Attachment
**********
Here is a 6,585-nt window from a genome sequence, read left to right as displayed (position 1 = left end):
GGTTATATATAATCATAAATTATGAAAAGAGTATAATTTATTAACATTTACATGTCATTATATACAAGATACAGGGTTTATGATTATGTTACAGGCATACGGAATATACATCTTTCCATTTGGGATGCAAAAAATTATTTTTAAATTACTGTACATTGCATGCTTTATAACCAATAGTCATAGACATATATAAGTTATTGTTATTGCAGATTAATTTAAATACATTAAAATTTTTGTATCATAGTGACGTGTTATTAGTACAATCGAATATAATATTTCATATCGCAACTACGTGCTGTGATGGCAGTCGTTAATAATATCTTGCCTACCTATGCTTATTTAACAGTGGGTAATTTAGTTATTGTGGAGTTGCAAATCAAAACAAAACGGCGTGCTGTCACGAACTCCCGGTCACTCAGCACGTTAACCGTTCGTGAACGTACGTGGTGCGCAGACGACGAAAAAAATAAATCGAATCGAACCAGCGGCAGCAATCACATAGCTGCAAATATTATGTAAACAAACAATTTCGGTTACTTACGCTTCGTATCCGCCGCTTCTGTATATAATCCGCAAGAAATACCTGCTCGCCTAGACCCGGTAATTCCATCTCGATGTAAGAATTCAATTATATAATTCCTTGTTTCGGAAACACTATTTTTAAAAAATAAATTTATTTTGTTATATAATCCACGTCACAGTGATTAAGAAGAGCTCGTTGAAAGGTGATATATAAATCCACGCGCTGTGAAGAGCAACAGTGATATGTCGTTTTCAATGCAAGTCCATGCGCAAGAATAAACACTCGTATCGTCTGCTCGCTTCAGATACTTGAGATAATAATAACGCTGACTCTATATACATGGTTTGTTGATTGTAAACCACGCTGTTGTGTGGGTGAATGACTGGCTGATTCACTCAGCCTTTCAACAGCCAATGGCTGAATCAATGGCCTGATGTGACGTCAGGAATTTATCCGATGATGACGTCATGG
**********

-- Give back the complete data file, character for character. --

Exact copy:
Here is a 6,585-nt window from a genome sequence, read left to right as displayed (position 1 = left end):
GGTTATATATAATCATAAATTATGAAAAGAGTATAATTTATTAACATTTACATGTCATTATATACAAGATACAGGGTTTATGATTATGTTACAGGCATACGGAATATACATCTTTCCATTTGGGATGCAAAAAATTATTTTTAAATTACTGTACATTGCATGCTTTATAACCAATAGTCATAGACATATATAAGTTATTGTTATTGCAGATTAATTTAAATACATTAAAATTTTTGTATCATAGTGACGTGTTATTAGTACAATCGAATATAATATTTCATATCGCAACTACGTGCTGTGATGGCAGTCGTTAATAATATCTTGCCTACCTATGCTTATTTAACAGTGGGTAATTTAGTTATTGTGGAGTTGCAAATCAAAACAAAACGGCGTGCTGTCACGAACTCCCGGTCACTCAGCACGTTAACCGTTCGTGAACGTACGTGGTGCGCAGACGACGAAAAAAATAAATCGAATCGAACCAGCGGCAGCAATCACATAGCTGCAAATATTATGTAAACAAACAATTTCGGTTACTTACGCTTCGTATCCGCCGCTTCTGTATATAATCCGCAAGAAATACCTGCTCGCCTAGACCCGGTAATTCCATCTCGATGTAAGAATTCAATTATATAATTCCTTGTTTCGGAAACACTATTTTTAAAAAATAAATTTATTTTGTTATATAATCCACGTCACAGTGATTAAGAAGAGCTCGTTGAAAGGTGATATATAAATCCACGCGCTGTGAAGAGCAACAGTGATATGTCGTTTTCAATGCAAGTCCATGCGCAAGAATAAACACTCGTATCGTCTGCTCGCTTCAGATACTTGAGATAATAATAACGCTGACTCTATATACATGGTTTGTTGATTGTAAACCACGCTGTTGTGTGGGTGAATGACTGGCTGATTCACTCAGCCTTTCAACAGCCAATGGCTGAATCAATGGCCTGATGTGACGTCAGGAATTTATCCGATGATGACGTCATGG